Buena Vista Social Club
World Circuit, 1997
REVIEW BY: Michael Broyles
ORIGINALLY PUBLISHED: 02/02/2010
“Ay mama, ¿que´paso? Ay mama, que´paso?” (Oh mama, what happened?) sings Buena Vista Social Club in “El Cuarto De Tula” before answering:”El cuarto de Tula, le cogió candela/ Se quedó dormida y no apagó la vela” (“It’s Tula’s bedroom, it’s gone up in flames/She fell asleep and didn’t blow out the candle”). Of course, maybe it is not that Tula’s bedroom is literally inflamed, but maybe Tula herself is inflamed with passion, lust, sensuality, revolution…I do not know for sure. The Buena Vista Social Club seems obsessed with this idea of being on fire; this imagery is used on another song named “Candela,” in which singer Ibrahim Ferrer proclaims “Ay candela, candela, candela me quemo aé” (“Oh fire, fire, fire, I’m burning!”). And with good reason. Their self-titled album will leave one inflamed emotionally, physically, spiritually, and sensually. In other words, this music is caliente, in every sense.
The upbeat son and son/tumbao “El Cuarto De Tula” and “Candela” are the most danceable, exciting songs on the album and certainly those best to use when introducing someone to Cuban music. Comprised of once well-known Cuban musicians, their playing was previously lost in the entrails of history amidst Communist takeover and American bans on Cuban imports (which at one point included musical imports) until producer Ry Cooder sought out each musician to create this incredible album and testament to the enduring spirit of music. Along with offering inspiring dance songs,
Buena Vista Social Club also provides thoughtful, reflective tunes such as “Chan Chan” and “Pablo Nuevo.” Sung by Eliades Ochoa, “Chan Chan” has a brooding sense of wanderlust as the story of Juanika and Chan Chan, two young lovers, unfolds from the mouth of a traveling guajiro (peasant). “Pablo Nuevo” is an instrumental danzón featuring the brilliance of Rubén González, a pianist whose joyful playing is matched only by his superb sense of timing and melody. González is my favorite musician in Buena Vista Social Club and will hopefully be studied by aspiring young pianists for years to come.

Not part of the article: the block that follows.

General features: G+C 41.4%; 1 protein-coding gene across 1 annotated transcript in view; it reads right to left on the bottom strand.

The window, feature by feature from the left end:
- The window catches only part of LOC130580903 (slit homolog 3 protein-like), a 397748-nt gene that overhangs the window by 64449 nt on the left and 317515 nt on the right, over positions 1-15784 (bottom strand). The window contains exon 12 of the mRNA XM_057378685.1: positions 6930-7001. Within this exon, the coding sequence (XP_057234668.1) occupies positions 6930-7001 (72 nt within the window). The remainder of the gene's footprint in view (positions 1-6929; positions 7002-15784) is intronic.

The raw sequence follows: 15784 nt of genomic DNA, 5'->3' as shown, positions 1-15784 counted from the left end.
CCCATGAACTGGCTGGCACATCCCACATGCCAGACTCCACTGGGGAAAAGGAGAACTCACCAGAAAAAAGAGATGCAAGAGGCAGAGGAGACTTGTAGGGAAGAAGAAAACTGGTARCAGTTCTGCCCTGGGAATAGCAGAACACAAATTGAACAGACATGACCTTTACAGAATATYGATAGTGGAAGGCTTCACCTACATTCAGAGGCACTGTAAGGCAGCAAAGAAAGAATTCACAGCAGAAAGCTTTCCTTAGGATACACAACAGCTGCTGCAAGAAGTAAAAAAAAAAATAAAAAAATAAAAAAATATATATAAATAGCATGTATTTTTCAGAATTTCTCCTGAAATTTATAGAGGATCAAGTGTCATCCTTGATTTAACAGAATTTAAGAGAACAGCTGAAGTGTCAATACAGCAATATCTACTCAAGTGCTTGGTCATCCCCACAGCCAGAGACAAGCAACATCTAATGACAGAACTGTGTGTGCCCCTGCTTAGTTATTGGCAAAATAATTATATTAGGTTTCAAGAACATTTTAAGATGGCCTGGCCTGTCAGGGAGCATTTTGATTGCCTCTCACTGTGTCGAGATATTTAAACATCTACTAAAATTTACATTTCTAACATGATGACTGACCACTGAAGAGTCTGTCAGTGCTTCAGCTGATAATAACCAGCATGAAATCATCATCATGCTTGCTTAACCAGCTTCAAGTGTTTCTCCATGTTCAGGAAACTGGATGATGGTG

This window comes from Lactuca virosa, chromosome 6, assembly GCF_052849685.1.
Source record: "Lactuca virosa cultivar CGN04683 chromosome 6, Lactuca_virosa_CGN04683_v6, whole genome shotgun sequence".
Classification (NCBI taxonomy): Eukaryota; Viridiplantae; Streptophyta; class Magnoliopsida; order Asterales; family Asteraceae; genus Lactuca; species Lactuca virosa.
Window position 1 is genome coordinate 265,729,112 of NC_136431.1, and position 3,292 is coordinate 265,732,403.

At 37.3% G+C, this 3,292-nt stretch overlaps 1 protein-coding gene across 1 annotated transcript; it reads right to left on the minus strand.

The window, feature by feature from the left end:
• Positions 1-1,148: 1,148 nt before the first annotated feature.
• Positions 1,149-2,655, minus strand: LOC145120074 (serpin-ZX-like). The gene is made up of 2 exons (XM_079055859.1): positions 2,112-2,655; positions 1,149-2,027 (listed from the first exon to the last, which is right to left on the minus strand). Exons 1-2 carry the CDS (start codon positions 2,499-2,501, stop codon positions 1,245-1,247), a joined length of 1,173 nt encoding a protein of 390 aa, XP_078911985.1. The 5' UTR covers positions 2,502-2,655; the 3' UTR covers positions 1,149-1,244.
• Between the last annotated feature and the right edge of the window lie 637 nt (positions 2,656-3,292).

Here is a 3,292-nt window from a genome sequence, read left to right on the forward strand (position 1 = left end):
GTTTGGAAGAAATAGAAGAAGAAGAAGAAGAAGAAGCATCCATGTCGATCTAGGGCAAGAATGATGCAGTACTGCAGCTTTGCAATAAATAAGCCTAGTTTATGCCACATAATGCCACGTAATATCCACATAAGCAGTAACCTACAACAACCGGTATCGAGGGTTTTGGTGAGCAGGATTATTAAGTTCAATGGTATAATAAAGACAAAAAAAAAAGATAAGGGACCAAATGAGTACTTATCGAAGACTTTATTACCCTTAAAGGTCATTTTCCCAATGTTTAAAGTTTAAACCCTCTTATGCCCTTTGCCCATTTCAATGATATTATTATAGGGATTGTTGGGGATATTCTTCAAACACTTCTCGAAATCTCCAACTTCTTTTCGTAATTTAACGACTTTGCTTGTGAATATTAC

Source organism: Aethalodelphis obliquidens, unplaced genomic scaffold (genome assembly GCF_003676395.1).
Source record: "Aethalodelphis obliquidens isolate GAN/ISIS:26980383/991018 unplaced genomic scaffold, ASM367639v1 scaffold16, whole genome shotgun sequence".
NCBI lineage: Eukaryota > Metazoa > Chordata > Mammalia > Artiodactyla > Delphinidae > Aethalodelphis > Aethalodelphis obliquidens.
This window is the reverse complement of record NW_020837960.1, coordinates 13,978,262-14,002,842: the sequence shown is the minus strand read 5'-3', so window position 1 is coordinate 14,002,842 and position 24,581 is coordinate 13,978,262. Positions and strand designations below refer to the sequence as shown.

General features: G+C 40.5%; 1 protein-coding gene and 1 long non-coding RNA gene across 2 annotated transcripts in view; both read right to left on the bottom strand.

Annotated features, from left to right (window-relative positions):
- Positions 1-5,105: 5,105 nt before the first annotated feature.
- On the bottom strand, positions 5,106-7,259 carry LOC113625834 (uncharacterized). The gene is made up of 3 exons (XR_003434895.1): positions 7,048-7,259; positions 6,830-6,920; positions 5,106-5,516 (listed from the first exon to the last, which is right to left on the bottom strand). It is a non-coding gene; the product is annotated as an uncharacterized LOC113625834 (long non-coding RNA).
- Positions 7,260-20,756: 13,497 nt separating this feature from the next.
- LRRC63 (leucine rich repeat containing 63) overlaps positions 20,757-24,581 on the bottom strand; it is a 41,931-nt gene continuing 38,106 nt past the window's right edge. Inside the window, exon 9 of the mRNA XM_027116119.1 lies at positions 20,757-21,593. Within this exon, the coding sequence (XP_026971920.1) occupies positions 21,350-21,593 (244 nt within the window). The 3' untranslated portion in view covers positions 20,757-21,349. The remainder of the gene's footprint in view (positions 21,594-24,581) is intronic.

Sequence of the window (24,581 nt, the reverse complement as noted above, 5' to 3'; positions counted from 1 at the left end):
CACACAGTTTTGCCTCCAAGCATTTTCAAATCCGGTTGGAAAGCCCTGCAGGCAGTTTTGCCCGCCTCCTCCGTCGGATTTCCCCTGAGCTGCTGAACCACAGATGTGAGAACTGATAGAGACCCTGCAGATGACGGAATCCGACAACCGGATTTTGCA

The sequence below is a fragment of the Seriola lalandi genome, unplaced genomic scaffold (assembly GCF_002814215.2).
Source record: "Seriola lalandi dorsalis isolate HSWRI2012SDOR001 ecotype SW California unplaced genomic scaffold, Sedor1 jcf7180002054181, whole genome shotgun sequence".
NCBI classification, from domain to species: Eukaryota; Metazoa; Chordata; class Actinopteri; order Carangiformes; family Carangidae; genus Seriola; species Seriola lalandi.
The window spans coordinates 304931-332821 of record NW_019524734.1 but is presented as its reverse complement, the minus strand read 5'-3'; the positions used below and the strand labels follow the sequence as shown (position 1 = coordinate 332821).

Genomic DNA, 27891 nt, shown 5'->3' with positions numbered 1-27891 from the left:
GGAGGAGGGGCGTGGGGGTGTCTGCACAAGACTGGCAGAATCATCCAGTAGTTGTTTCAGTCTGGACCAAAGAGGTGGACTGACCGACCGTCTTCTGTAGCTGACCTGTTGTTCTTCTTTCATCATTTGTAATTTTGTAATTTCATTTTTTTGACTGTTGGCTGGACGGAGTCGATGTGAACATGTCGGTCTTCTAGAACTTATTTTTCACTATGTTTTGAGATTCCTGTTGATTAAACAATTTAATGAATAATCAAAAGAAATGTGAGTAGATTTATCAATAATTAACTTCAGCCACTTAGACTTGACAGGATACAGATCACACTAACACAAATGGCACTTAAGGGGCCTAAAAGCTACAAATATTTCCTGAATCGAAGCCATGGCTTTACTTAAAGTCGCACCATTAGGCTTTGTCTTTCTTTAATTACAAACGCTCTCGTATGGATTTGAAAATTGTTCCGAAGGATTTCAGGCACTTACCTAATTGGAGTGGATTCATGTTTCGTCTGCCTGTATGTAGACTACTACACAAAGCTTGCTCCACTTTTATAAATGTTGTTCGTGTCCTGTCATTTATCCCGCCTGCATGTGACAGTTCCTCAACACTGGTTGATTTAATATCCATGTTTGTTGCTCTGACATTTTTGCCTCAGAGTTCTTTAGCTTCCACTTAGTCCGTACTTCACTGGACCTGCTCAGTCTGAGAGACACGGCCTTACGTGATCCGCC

But what is an album of Cuban music without a few boleros to offer insight into the blossoming and dying nature of love. Take the soft, passionate songs “Dos Gardenias” and “Veinte Años.” Starting with a haunting trumpet that plays throughout, Ibrahim Ferrer pours his heart out for his maiden, giving her two Gardenias to say “Te quiero, te adoro, mi vida” (“I love you, I adore you, my life”). Still, he warns “Pero si un atardecer/ Las gardenias de mi amor se mueren/ Es porque han adivinado/Que tu amor me ha traicionado” (“But if one late evening/ The Gardenias should die/ It’s because they know/ That you have betrayed me”). Likewise, singer Omara Portuondo sullenly tells her distant lover “Tu me quisieras lo mismo/ Que veinte años atrás.” (“If only you would love me/As you did twenty years ago”). This is heavy stuff, man! “Veinte Años” is so well executed in its perfectly sullen humility that, even without at first understanding the English translation, I could hear the heartbreaking erosion of a 20-year romance.
There is simply too much to say about Buena Vista Social Club to put into this short review. Every song deserves its own book, its own dance, and its own memory. Much like James Joyce wrote an epic novel based on the Irish folk song “Finnegan’s Wake,” so too do these songs contain the power, emotion, and metaphor that has filled the pages of literature, storytelling, and philosophy since the beginning of humankind. This is a must have for any music fan. I suggest you purchase this album immediately.
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